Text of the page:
- Increased teacher workload from many of the factors above.
And what will this lead to, particularly for children in my area?
- Most worryingly – a curriculum which simply does not have the time to focus on those other all important areas including aspiration, self-esteem and becoming global citizens. This is particularly crucial for children whose life factors would suggest they are less likely to go on to higher education.
- A reduction in the quality and quantity of our greatest resource – teachers.
- The almost complete absence of male role models in schools.
- A lack of external support and training for existing teachers.
- A lack of support and advice for families and schools in terms of other professionals.
- A decrease in parental interest. If teachers are perplexed with the new assessment arrangements, how must parents feel?
I am not particularly politically minded but it therefore seems that the government’s policies and Morgan’s quest to unite the nation is a joke. I am no expert in the area of political strategies but I would suggest the following areas at least be acknowledged instead of those such as what constitutes an exclamation:
- The absolute vital importance of recruiting teachers to such areas.
- The importance of a truly well rounded curriculum. Yes, literacy and numeracy teaching and learning are paramount but serious consideration needs to be given to what else must be included and whether this is possible with current requirements in other areas.
- The recognition that teachers need greater access to and time given, to quality CPD. It is uncanny how our government will push the Singapore maths scheme yet will not push their accompanying ideology of plentiful time for CPD.
- The dire situation of how pressed other agencies are and the effect this is having upon our children.
- Consideration as to how all parents and carers should be addressed/informed/educated about the many changes. Don’t just leave it to schools. If the government wants to impart such stringent ideas on our children, they need to be prepared to step up and explain it to all.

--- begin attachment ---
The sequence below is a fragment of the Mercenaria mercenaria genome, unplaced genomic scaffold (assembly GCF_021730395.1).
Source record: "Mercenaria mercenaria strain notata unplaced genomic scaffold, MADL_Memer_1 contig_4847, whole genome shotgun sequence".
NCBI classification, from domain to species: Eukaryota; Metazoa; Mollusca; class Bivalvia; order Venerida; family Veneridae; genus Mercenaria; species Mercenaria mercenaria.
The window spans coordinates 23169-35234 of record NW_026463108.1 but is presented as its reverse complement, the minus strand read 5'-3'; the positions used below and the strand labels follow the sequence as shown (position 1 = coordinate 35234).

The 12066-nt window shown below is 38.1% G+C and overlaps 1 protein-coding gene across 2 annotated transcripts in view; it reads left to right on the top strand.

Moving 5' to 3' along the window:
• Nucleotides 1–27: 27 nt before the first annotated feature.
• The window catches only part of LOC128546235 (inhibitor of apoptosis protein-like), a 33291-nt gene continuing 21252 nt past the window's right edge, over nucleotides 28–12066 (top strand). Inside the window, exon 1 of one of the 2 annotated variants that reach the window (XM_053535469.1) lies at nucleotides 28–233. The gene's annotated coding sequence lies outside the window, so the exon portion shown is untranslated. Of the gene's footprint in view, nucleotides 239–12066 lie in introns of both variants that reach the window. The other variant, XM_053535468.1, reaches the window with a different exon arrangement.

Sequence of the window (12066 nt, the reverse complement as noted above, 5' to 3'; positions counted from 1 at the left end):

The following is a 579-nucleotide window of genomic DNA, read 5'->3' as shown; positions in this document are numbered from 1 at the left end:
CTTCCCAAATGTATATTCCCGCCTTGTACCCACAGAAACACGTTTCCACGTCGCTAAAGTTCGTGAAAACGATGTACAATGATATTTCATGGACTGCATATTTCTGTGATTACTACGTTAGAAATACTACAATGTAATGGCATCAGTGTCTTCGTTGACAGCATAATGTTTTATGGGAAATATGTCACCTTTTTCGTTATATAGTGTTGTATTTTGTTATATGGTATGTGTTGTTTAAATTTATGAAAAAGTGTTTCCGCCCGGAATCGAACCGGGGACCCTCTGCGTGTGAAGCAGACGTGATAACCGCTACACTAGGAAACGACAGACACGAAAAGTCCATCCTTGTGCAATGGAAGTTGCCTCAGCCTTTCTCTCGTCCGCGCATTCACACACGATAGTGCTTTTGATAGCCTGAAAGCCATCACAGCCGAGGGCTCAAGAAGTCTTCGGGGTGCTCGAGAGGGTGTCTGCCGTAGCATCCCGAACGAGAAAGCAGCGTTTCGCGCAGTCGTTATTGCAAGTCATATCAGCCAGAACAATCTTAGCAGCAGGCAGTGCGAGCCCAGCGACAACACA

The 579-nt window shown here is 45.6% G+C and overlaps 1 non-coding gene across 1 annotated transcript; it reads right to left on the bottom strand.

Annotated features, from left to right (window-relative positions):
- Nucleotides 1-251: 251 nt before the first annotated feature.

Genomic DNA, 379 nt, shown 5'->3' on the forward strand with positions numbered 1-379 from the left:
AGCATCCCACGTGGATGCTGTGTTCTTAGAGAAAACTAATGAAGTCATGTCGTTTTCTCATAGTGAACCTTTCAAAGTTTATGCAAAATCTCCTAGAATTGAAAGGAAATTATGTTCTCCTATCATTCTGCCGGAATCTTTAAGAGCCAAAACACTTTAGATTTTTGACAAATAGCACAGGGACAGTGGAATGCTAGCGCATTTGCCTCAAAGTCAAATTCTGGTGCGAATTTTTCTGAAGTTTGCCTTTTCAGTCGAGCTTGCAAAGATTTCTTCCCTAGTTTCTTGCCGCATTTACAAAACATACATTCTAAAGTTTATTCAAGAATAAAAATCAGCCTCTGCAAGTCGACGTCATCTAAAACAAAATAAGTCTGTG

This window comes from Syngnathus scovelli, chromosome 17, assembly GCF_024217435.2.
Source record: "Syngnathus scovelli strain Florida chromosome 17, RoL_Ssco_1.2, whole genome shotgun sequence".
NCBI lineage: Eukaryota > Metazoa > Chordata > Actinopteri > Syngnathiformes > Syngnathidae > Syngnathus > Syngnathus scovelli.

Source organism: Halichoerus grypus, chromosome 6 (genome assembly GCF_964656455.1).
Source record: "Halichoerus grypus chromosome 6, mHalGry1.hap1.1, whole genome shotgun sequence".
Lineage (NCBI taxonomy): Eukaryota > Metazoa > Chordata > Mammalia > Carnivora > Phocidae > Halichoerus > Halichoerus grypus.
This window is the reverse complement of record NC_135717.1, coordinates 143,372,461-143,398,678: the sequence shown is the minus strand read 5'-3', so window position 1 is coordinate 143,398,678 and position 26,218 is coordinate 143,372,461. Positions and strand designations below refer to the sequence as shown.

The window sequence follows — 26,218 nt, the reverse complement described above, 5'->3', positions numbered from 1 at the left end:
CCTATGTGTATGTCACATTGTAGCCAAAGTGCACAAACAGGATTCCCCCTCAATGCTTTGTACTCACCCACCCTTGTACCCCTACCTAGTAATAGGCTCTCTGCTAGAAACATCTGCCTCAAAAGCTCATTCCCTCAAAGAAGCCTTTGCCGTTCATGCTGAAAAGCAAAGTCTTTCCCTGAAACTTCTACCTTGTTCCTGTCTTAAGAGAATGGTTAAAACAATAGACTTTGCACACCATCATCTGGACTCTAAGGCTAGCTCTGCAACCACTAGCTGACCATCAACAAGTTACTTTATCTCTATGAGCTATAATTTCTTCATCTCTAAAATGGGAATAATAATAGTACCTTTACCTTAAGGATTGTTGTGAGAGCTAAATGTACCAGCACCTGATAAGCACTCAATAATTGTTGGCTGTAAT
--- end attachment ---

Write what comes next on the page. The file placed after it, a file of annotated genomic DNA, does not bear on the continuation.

- A true recognition of our most impoverished localities. It is all well and good stating that we want these children to achieve just as much – of course we do – but current educational plans and policies suggest there is little awareness of the impact of generations of unemployment and low aspiration in some of these areas upon our children’s development.
- The differences between passing a test and truly learning. My concern is that despite current tests being rather difficult, over coming years, children will be ‘trained’ to pass them. Morgan’s desire for higher grades across different socio-economic groups will appear to be reached but the cost to children’s overall development and therefore their life chances, will be detrimental.
Morgan completes her speech by discussing what she thinks were behind Labour’s aims of’ dumbing down’ our curriculum by providing vocational qualifications:
“It was kindness driven by tacit snobbery. By a fatalistic lack of confidence in human potential. By a world view that certain kids – and let’s be honest, ‘kids like these’ always meant kids from poorer homes – could never succeed academically. And so we shouldn’t even try.”
Her analysis may well be correct – as I said, I’m not particularly politically minded and I am not saying that I believed in Blair’s ideologies. But if she truly believes what she has said, her policies for change are nothing more than an ill-fitting sticking plaster. She cannot see the wood for the trees and the trees she can see are those in the educational field that should be left well alone. For goodness sake, acknowledge and begin to tackle the multitude of factors that lead to difference in outcomes between localities and provide teachers with the foundations to enable such children to excel. Sadly, there is no quick fix. But the current demands being put upon schools will make the issue even worse.